June 07, 2021 / 9:00 AM / Ayomide Oguntoye for WebTV / Header Image Credit: WebTV
Ecobank of Nigeria in conjunction with Vanguard, recently hosted a virtual agribusiness summit which had as its theme, "Digitizing the Agricultural Value Chain for Unlocking Productivity, Economic Growth and Food Security".
Carol Oyedeji, Executive Director, Ecobank, delivering her opening remarks projected that agricultural technology would be used to solve low productivity within the agriculture food chain.
She believed the role of developmental partners and international agencies in driving funding and investments would be critical across the agricultural sector.
According to her the future is digital and agriculture is not immune to the changes in the innovation age, so new technology exists with the potential to extend the reach of financing and product diversity to small models and MSMEs across all agribusiness value chains.
With the exponential penetration of mobile network to rural areas, she said that mobile solutions leverage on this coverage to help more farmers scale up in their business by improving yields, and connecting them to the market supply chains, thus addressing food security, adaptation and resilience to the climate change.
She recommended that, identified and prioritized value chains must be digitized for Nigeria to unlock her full agricultural potential.
Mr. Patrick Akinwuntan, Managing Director, Ecobank Nigeria highlighted that the bank has contributed to capacity building and empowerment of farmers and agribusinesses in terms of finance, which is in accordance with the Central Bank's policy.
In terms of access to finance, the Ecobank Nigeria Managing Director mentioned that the bank has set aside N70 bn which is in partnership with NIRSAL for participation in the agricultural sector, Speaking on access to market, he mentioned that the bank is in full support of export and with the AfCFTA, hoped for a larger uptake and participation of the agricultural sector in the export drive of Nigeria, with products such as shea butter, arabic gum, coconut oil, sesame seeds, soya, maize, rice, livestock and poultry. He believed that Nigeria can achieve the status of the largest export powerhouse known for exporting processed agricultural products.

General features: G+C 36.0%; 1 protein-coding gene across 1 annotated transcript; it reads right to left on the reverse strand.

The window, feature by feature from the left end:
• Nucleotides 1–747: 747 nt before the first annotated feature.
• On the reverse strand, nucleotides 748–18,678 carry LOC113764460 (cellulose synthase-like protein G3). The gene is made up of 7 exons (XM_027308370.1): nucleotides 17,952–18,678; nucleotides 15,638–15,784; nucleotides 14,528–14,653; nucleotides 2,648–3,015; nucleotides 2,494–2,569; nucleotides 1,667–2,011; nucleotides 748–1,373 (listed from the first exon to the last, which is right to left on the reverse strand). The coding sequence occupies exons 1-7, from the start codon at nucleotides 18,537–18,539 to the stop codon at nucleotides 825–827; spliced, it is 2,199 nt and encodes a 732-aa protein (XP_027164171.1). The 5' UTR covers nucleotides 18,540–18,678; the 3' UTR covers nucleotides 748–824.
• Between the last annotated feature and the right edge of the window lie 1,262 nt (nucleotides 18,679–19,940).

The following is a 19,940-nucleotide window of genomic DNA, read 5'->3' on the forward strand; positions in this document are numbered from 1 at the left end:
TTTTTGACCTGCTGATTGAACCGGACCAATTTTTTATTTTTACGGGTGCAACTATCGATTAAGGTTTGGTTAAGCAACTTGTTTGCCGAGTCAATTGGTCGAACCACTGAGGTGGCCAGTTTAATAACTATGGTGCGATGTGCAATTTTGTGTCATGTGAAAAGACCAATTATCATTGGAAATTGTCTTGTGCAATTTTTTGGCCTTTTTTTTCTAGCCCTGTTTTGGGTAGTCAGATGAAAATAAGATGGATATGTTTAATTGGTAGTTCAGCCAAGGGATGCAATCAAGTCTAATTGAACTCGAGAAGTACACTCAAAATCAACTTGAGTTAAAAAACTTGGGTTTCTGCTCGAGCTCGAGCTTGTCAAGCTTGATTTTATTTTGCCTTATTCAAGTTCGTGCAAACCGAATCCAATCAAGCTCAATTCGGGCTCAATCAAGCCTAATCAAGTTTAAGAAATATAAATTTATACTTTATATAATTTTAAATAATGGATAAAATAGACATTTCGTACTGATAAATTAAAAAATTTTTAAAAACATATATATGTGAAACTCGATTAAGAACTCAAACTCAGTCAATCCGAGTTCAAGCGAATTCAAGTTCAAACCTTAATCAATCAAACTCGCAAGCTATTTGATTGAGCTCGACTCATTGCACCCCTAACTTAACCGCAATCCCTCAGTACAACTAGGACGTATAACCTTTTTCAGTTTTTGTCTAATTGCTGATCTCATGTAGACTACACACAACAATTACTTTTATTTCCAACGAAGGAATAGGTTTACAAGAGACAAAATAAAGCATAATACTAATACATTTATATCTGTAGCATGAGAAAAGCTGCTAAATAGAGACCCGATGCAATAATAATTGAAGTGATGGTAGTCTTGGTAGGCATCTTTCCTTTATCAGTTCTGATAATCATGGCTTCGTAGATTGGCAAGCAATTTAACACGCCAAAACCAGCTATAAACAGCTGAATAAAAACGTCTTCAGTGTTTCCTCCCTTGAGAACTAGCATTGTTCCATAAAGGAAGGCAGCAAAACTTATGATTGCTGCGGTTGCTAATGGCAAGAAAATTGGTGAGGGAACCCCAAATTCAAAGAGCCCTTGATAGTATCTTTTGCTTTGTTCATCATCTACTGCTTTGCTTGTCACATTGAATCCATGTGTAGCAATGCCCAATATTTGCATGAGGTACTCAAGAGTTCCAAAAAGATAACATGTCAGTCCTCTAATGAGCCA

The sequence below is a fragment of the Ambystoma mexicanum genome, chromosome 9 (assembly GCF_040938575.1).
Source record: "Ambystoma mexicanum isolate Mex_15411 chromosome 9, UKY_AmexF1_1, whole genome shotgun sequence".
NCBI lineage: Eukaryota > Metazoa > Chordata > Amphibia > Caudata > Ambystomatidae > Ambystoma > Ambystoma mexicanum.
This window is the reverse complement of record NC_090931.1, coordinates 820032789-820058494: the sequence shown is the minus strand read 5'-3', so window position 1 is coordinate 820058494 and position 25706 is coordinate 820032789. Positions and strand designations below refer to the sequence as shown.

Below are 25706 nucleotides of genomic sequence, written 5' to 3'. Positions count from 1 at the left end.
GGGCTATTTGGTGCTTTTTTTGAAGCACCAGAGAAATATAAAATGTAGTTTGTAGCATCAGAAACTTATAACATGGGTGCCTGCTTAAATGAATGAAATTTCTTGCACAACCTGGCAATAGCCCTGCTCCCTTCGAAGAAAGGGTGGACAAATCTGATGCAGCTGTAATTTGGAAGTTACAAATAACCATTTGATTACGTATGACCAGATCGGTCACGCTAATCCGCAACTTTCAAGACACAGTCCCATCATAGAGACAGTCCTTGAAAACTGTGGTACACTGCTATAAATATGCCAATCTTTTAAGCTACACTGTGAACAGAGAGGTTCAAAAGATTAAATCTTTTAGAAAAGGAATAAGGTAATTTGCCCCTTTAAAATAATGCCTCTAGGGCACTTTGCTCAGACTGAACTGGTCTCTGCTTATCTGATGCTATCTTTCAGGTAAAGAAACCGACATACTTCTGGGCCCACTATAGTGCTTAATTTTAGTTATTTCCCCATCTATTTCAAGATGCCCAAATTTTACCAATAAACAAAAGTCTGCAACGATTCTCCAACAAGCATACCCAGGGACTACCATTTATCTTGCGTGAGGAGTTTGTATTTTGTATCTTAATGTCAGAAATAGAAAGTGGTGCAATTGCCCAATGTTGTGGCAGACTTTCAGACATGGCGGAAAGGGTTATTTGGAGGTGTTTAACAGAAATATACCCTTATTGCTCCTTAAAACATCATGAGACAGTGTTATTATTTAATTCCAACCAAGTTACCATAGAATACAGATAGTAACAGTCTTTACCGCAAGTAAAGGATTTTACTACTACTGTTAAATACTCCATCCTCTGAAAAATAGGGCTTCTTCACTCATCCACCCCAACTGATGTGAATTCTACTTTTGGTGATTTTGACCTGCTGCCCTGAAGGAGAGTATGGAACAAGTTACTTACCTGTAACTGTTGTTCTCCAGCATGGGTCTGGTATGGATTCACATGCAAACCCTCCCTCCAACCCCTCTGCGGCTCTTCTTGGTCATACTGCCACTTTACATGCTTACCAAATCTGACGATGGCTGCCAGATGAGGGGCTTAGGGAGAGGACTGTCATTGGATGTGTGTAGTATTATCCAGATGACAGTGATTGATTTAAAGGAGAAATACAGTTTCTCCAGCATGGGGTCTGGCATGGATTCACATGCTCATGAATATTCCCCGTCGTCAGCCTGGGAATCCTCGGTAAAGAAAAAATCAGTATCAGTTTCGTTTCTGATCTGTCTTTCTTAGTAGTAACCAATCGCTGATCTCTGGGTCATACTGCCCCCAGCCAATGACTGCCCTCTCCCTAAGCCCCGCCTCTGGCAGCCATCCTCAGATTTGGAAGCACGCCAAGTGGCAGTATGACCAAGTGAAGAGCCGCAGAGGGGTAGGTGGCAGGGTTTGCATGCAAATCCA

Giving further insight he said with the projection of the agribusiness sector reaching $1trn by 2025, driven by the continent's rapidly growing middle class, therefore the potential of tapping into the historically driven value chain is very significant.
Speaking further he noted that digital agricultural transformation has been described as the paradigm shift, that will enable agriculture meet and invariably surpass the need of the growing population in Nigeria and Africa at large.
Kenton Dashiell, Deputy Director-General, Partnership for Delivery, International Institute of Tropical Agriculture (IITA) in his keynote address noted that the private sector, governments, developmental organizations and the donor communities are increasingly depending on digital technologies to unleash the potential of rural economies and bridge value chains for enhanced profitability.
He emphasized on the importance for digital education in schools and the need to be introduced early. He stated that the use of digital technology in teaching agriculture in schools should be incorporated in the learning curriculum.
Speaking on policies, he suggested that the government should view the private sector as an important partner that can help with the needed investments including in infrastructure. The government needs to facilitate the process by creating an enabling pro-private sector environment for technologies.
Digital technologies increase speed with which information is shared and provide opportunities, therefore there is a need to make necessary infrastructure investments needed to keep them up.
Aliyu Abdulhameed, CEO, Nigeria Incentive-Based Risk Sharing System for Agricultural Lending (NIRSAL) speaking on investments enhancers highlighted four major productivity-enhancing factors to attaining food security; finance capital, equipment capital, technology capital and the human capital.
He pointed out that technology capital presents a pathway to addressing diverse value chain challenges that limit productivity and constrain food security and Nigeria can adopt technology within its agricultural value chains to leverage latent agriculture production potentials and drive productivity.
According to Abdulhameed, to improve productivity and build value chain resilience, Nigeria must provide enabling structures to address underlying factors in adopting suitable agricultural technologies.
Akin Alabi, Co-founder, Corporate Farmers International, in his remarks suggested the need for an agritech hub which will serve as a focal point for agritech activity within the ecosystem.
You can also subscribe to our NEWSLETTER here